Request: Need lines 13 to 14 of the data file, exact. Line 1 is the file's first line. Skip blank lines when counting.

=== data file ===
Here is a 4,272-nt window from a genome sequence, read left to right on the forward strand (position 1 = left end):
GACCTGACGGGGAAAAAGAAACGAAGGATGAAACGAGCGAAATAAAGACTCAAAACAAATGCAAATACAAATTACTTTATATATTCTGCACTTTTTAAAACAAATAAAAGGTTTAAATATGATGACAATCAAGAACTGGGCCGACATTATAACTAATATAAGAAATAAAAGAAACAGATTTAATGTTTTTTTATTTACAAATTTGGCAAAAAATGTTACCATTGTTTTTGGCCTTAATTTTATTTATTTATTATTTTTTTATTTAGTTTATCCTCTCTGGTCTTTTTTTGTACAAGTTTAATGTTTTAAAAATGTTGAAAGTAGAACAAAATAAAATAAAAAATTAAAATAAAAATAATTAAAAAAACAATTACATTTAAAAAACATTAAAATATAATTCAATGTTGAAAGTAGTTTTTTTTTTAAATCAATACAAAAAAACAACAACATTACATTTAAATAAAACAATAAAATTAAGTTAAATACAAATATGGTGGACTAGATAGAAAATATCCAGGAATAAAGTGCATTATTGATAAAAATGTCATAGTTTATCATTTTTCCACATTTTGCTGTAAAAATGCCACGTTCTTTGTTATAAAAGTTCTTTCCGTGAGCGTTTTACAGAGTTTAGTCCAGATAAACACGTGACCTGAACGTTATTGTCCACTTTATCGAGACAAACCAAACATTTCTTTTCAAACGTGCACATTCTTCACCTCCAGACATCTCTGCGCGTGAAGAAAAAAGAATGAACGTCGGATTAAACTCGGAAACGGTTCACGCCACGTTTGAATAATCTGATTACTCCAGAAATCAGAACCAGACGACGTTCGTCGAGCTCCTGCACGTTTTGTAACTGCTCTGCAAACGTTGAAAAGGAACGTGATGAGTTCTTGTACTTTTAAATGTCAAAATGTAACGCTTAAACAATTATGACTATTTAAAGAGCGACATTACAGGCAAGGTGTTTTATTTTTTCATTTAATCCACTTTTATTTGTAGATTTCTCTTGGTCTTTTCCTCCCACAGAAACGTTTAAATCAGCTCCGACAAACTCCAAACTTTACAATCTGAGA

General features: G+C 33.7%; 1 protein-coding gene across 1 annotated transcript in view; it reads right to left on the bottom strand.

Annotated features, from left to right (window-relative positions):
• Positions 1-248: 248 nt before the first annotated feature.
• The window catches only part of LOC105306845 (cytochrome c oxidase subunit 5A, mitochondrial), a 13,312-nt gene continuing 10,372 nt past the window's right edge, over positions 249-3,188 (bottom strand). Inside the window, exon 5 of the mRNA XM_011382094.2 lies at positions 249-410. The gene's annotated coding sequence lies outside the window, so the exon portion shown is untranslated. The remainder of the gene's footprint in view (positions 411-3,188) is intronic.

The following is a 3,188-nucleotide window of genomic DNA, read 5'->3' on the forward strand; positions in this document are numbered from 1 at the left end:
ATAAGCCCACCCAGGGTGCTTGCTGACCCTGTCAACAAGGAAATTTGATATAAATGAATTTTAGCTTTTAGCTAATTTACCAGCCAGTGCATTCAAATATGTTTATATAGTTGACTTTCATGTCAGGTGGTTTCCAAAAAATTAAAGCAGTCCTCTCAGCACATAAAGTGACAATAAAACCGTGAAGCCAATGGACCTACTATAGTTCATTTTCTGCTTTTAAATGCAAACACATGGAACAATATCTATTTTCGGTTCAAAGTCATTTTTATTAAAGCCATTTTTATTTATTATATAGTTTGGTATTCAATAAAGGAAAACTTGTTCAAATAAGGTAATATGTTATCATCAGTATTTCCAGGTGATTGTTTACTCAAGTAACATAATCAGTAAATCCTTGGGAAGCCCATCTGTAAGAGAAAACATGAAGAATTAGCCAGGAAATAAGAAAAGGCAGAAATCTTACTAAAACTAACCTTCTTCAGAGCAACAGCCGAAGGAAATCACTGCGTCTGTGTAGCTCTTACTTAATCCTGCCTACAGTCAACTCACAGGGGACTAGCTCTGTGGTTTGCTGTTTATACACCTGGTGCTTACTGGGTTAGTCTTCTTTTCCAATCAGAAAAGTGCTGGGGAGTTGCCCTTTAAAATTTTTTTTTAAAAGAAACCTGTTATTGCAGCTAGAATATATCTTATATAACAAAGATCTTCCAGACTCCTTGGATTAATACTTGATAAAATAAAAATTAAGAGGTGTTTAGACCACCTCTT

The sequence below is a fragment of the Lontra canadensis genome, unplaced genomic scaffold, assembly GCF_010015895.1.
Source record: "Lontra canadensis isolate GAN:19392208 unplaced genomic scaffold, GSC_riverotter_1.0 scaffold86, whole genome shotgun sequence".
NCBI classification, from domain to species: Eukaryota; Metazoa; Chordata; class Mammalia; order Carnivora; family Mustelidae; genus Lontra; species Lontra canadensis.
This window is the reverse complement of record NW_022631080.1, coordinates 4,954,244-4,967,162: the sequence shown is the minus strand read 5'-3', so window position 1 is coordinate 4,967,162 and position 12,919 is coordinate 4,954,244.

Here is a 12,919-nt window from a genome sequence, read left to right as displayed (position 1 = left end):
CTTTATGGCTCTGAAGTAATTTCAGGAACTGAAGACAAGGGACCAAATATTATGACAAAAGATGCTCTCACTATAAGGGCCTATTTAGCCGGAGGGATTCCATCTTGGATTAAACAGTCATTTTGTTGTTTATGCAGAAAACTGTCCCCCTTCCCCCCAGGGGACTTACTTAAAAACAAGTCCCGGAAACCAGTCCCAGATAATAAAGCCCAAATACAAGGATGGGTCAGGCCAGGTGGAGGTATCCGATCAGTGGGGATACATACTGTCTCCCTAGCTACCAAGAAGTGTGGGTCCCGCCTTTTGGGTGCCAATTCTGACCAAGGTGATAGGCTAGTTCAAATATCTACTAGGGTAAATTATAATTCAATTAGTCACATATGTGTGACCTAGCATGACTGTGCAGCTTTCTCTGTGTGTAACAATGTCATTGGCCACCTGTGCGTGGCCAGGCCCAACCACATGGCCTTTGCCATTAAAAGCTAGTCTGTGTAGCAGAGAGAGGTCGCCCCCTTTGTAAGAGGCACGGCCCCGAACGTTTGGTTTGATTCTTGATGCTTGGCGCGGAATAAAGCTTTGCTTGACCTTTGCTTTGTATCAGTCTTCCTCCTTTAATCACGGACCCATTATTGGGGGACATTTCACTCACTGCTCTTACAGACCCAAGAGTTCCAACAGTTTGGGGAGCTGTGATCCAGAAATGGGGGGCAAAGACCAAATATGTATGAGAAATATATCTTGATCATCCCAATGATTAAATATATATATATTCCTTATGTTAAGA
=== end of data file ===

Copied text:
Here is a 12,919-nt window from a genome sequence, read left to right as displayed (position 1 = left end):
CTTTATGGCTCTGAAGTAATTTCAGGAACTGAAGACAAGGGACCAAATATTATGACAAAAGATGCTCTCACTATAAGGGCCTATTTAGCCGGAGGGATTCCATCTTGGATTAAACAGTCATTTTGTTGTTTATGCAGAAAACTGTCCCCCTTCCCCCCAGGGGACTTACTTAAAAACAAGTCCCGGAAACCAGTCCCAGATAATAAAGCCCAAATACAAGGATGGGTCAGGCCAGGTGGAGGTATCCGATCAGTGGGGATACATACTGTCTCCCTAGCTACCAAGAAGTGTGGGTCCCGCCTTTTGGGTGCCAATTCTGACCAAGGTGATAGGCTAGTTCAAATATCTACTAGGGTAAATTATAATTCAATTAGTCACATATGTGTGACCTAGCATGACTGTGCAGCTTTCTCTGTGTGTAACAATGTCATTGGCCACCTGTGCGTGGCCAGGCCCAACCACATGGCCTTTGCCATTAAAAGCTAGTCTGTGTAGCAGAGAGAGGTCGCCCCCTTTGTAAGAGGCACGGCCCCGAACGTTTGGTTTGATTCTTGATGCTTGGCGCGGAATAAAGCTTTGCTTGACCTTTGCTTTGTATCAGTCTTCCTCCTTTAATCACGGACCCATTATTGGGGGACATTTCACTCACTGCTCTTACAGACCCAAGAGTTCCAACAGTTTGGGGAGCTGTGATCCAGAAATGGGGGGCAAAGACCAAATATGTATGAGAAATATATCTTGATCATCCCAATGATTAAATATATATATATTCCTTATGTTAAGA